Australia is divided into three separate time zones:
Australian Eastern Standard Time (AEST) covers the eastern states of Queensland, New South Wales, Victoria, Tasmania and the Australian Capital Territory. AEST is equal to Coordinated Universal Time plus 10 hours (UTC +10).
Australian Central Standard Time (ACST) covers the state of South Australia, the town of Broken Hill in western New South Wales and the Northern Territory. ACST is equal to Coordinated Universal Time plus 9½ hours (UTC +9½).
Australian Western Standard Time (AWST) covers Western Australia. AWST is equal to Coordinated Universal Time plus 8 hours (UTC +8).
In summer, New South Wales, Victoria, South Australia, Tasmania and the ACT turn their clocks forward one hour to Daylight Saving Time (DST). Daylight Saving Time begins at 2:00am (AEST) on the first Sunday in October and ends at 3:00am (Australian Eastern Daylight Time) on the first Sunday in April.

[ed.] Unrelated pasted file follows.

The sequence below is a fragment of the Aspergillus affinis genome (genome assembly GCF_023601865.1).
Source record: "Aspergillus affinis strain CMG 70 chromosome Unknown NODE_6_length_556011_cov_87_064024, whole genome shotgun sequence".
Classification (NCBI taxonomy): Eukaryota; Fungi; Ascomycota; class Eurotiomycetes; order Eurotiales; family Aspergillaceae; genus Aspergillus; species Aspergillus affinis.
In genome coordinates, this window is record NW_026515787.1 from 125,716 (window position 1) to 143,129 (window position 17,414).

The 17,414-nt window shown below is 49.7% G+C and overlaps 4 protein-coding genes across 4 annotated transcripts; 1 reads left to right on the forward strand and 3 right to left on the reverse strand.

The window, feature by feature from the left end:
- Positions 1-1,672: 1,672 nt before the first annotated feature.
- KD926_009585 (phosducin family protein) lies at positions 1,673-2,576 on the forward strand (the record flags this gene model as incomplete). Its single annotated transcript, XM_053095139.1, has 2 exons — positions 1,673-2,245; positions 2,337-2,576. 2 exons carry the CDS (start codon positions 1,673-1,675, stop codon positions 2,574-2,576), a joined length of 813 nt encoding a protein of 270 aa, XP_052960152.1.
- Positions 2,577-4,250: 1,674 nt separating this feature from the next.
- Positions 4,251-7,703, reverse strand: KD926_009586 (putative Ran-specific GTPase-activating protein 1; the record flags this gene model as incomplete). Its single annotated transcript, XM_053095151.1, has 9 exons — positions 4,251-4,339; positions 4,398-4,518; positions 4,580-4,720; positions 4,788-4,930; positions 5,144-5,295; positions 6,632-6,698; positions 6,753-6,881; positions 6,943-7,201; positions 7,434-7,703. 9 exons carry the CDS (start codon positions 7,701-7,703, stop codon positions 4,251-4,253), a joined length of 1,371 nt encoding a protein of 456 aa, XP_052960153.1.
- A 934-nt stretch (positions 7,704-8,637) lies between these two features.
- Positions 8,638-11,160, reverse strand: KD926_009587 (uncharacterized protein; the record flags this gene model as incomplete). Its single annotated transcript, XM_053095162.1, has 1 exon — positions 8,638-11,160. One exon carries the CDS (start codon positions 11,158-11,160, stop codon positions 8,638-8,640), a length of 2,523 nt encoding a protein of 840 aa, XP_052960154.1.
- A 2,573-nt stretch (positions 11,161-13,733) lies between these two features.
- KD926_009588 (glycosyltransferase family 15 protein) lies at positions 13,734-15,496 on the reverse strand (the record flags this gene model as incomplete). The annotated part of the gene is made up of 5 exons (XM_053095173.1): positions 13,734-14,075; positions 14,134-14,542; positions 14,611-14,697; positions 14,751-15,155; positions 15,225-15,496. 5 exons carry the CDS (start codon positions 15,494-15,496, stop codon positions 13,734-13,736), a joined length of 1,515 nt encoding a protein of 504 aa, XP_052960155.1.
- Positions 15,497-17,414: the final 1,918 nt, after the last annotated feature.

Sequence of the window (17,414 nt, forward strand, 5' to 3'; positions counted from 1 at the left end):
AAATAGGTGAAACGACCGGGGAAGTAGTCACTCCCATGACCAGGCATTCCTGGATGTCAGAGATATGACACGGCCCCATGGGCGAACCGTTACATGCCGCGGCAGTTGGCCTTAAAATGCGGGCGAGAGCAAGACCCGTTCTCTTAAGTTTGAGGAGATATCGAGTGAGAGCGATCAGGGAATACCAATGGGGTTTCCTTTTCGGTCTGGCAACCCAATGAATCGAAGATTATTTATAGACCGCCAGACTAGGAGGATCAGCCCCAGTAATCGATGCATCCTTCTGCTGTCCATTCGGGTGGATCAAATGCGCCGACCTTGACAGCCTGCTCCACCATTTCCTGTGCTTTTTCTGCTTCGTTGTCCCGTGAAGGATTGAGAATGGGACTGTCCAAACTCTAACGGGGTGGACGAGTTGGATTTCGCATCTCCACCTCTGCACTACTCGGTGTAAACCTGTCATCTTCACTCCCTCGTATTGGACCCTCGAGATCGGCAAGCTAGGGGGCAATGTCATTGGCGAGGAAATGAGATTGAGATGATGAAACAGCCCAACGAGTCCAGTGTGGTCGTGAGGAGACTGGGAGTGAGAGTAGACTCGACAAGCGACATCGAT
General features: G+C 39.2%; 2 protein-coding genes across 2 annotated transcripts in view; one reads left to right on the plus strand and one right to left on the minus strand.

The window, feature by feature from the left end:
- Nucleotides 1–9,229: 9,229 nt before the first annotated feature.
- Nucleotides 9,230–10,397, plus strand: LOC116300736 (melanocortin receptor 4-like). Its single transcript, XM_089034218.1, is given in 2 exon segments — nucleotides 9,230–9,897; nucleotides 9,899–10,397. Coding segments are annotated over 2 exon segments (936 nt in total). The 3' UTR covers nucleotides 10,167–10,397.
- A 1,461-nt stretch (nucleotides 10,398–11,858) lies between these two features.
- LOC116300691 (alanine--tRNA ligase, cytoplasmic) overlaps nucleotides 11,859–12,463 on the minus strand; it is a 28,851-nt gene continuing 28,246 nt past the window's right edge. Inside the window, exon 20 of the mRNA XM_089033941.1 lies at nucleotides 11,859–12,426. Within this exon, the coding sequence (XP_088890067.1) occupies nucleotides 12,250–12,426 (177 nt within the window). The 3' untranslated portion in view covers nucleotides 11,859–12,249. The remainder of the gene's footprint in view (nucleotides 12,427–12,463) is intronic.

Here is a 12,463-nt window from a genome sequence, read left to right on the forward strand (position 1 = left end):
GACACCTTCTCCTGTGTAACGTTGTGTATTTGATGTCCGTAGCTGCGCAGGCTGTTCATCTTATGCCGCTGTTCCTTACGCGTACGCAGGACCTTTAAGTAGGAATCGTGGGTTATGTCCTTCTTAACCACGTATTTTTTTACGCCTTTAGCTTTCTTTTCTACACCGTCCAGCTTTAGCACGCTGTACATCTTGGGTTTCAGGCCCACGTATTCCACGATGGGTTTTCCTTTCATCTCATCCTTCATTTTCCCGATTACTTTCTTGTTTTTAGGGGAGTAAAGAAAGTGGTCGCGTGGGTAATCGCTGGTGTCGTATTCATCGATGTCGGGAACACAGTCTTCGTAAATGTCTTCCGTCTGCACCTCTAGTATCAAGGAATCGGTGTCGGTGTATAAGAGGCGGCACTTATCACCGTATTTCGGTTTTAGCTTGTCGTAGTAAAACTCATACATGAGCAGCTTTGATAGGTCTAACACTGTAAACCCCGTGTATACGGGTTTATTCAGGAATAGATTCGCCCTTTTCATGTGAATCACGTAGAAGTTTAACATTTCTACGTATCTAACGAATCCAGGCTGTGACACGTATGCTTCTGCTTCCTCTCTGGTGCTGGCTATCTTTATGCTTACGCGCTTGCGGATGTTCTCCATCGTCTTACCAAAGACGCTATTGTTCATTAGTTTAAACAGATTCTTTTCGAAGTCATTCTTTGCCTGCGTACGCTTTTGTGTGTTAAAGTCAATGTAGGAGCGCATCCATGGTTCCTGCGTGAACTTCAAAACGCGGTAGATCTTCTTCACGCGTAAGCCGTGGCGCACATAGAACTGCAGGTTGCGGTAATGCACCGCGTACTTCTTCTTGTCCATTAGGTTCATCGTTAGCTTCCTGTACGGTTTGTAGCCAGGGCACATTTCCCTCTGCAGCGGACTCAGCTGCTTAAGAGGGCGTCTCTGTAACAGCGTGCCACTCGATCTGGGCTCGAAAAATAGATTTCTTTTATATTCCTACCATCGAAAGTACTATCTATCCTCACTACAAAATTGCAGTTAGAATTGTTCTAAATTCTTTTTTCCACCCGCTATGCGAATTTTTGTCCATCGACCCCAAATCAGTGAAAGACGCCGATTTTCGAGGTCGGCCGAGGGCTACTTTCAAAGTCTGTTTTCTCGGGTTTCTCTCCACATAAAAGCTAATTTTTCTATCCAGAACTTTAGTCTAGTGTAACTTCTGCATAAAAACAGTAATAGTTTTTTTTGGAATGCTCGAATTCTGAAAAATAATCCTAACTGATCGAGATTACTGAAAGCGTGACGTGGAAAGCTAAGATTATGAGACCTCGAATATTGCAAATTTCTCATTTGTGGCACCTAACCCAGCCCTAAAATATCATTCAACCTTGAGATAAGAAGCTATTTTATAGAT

NSW, ACT, Victoria and Tasmania move from AEST to Australian Eastern Daylight Time (AEDT), UTC +11. South Australia and the NSW town of Broken Hill move from ACST to Australian Central Daylight Time (ACDT), UTC +10½.
Daylight saving is not observed in Queensland, the Northern Territory or Western Australia.
Greenwich Mean Time (GMT) is zero degrees longitude and the world’s time zones are measured east or west of this line. The term Coordinated Universal Time (UTC) is now widely used instead.
The International Date Line crossing the Pacific Ocean changes the date by one day. If you cross the date line moving east, you subtract a day; if travelling west you add on a day (with local variations). Travelling direct from Los Angeles or London to Australia you arrive two days later; travelling back, you arrive the same day you departed. That is, if you ever want to leave.